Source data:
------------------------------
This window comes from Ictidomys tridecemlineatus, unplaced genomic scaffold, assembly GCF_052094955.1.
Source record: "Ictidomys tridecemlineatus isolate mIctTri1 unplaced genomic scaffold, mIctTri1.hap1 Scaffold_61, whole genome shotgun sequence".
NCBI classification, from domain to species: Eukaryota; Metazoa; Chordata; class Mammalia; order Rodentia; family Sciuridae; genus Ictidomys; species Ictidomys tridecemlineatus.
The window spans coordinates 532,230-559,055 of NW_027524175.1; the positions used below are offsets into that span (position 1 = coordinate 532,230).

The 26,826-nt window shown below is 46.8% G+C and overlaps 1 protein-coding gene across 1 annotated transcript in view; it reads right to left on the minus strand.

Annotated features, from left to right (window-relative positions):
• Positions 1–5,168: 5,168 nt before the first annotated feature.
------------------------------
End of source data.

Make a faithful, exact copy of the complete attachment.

This window comes from Ictidomys tridecemlineatus, unplaced genomic scaffold, assembly GCF_052094955.1.
Source record: "Ictidomys tridecemlineatus isolate mIctTri1 unplaced genomic scaffold, mIctTri1.hap1 Scaffold_61, whole genome shotgun sequence".
NCBI classification, from domain to species: Eukaryota; Metazoa; Chordata; class Mammalia; order Rodentia; family Sciuridae; genus Ictidomys; species Ictidomys tridecemlineatus.
The window spans coordinates 532,230-559,055 of NW_027524175.1; the positions used below are offsets into that span (position 1 = coordinate 532,230).

The 26,826-nt window shown below is 46.8% G+C and overlaps 1 protein-coding gene across 1 annotated transcript in view; it reads right to left on the minus strand.

Annotated features, from left to right (window-relative positions):
• Positions 1–5,168: 5,168 nt before the first annotated feature.